Focus, exhilaration, intensity: Adventure is the driving force behind the fastest-growing segment of the national travel market. And the adrenaline rush that Baby Boom professionals demand from their leisure-time activities is growing as an incentive travel option, as well.

"What you've got is a bunch of Type A personalities working in the corporate world, and for incentive travel they've been getting a deck chair," says Jerry Mallett, president and founder of the Adventure Travel Society, based in Englewood, CO. "Instead, they're looking for active outdoor travel. They're not people who like to sit around."

Sandy Molina seconds that idea. As the marketing coordinator for the travel department at Silicon Graphics, Inc. (SGI), a computer animation and special effects company in Mountain View, CA, she has found that adventure incentives are very attractive to her well-educated, well-

traveled Silicon Valley employees. "They have already done the regular trips," says Molina. "Now they want something different. Even if the trip is to Hawaii, they want to go to Hawaii and come back having had a unique experience. Lying on the beach isn't unique." As a result, SGI offers fishing trips, horseback riding, walking tours, mountain biking, and other outdoor-oriented packages in the U.S. as well as Costa Rica, Belize, and the Galapagos Islands to satisfy its employees' cravings for adventure.

Perceived Risk The definition of adventure travel is not exact. Most industry officials agree it includes activities such as diving, backpacking, horseback riding, off-trail skiing, river rafting and canoeing, mountain and road biking, and fly-fishing and deep-sea fishing. Of course the setting is significant as well. As a rule, it must be natural, wild, exotic, or extreme. In other words, something a traveler is not likely to find at a country club or theme park. Most resorts would not qualify. While golf and ocean swimming are certainly outdoor activities, they're not considered, well, adventurous.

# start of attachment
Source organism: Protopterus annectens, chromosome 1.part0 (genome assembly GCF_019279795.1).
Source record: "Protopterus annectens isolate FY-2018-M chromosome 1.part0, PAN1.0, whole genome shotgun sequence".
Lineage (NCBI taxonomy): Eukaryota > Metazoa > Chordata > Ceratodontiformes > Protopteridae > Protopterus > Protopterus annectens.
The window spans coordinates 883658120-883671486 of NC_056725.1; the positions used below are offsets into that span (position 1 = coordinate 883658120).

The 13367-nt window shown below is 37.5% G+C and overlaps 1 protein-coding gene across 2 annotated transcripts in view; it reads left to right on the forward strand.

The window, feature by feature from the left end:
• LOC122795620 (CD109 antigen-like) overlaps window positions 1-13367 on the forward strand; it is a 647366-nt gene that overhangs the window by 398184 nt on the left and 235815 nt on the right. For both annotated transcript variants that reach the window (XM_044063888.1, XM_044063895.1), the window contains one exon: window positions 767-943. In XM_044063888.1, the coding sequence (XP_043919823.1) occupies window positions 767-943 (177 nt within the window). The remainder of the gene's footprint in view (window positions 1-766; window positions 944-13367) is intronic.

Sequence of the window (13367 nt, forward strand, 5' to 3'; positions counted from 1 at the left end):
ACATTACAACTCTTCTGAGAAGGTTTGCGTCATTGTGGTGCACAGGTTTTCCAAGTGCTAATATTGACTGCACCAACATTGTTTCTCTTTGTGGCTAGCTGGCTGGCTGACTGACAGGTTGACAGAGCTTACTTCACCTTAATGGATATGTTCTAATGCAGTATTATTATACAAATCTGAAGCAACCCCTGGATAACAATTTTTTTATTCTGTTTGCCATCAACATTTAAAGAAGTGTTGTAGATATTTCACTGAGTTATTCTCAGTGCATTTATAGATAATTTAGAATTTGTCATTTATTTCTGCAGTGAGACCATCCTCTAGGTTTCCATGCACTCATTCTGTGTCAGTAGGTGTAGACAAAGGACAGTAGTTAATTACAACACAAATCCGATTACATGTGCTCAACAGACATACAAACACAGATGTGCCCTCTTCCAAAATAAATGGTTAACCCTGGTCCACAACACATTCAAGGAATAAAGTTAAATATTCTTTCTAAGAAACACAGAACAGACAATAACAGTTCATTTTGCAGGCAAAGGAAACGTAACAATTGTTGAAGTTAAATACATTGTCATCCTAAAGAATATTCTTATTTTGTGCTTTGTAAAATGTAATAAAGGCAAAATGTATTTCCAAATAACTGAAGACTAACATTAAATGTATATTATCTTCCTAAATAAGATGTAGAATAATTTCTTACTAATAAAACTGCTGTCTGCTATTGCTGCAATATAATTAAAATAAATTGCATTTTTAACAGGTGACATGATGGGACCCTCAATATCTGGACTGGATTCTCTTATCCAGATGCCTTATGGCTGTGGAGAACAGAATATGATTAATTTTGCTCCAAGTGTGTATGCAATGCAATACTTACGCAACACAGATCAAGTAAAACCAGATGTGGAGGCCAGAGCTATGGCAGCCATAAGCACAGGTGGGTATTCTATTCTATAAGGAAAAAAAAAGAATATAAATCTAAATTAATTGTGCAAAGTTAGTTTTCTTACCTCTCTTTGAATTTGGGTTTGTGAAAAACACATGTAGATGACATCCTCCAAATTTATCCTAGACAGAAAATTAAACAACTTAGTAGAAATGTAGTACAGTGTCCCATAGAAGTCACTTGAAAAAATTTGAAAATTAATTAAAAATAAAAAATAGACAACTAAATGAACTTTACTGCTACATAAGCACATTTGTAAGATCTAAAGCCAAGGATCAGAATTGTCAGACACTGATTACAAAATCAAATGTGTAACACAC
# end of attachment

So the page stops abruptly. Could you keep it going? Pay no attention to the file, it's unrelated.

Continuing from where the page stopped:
While an adventure travel incentive program is not the kind of life-threatening experience of climbing Mount Everest or crossing the Atlantic in a hot-air balloon, to Mallett, risk is the key factor. "But nothing really extreme," he says. "Corporations are not going to put their top people at risk. Good food and good scenery are musts. And they want an experience that will be memorable, but not extremely risky."

Gregg Armstrong, president of All Outdoors Whitewater Rafting, Walnut Creek, CA, agrees. "Adventure travel is doing something out of the ordinary, with some form of risk involved. Or at least 'perceived' risk. That's a technical distinction, but it's an important one, especially to our lawyers and insurance companies," says Armstrong. "We've put more than 130,000 people down the river and have had no deaths. With activities like white- water rafting, there's the perception of super risk, but in fact, with trained guides with years of training and safety experience, the risk is small."

And while the real risk is small, the intensity is extremely high, bringing groups together in ways that ordinary circumstances wouldn't. Mike Leeds, president and chief executive officer of CMP Media in Manhasset, NY, has experienced the power of adventure travel on trips to British Columbia, where he has invited achievers to join him for a helicopter ski experience. Being dropped off together on snow-covered mountainsides, with only a guide to show the way, is an event Leeds's groups are unlikely to forget. "Heliskiing for a week is a dream trip for advanced skiers. We could go to any traditional ski resort, but the adventure aspect really makes it more memorable and promotes a real sense of camaraderie," says Leeds. "It's a great opportunity to spend a significant, quality length of time in a beautiful place, and it creates a comfort level between senior people that improves operations all the way around."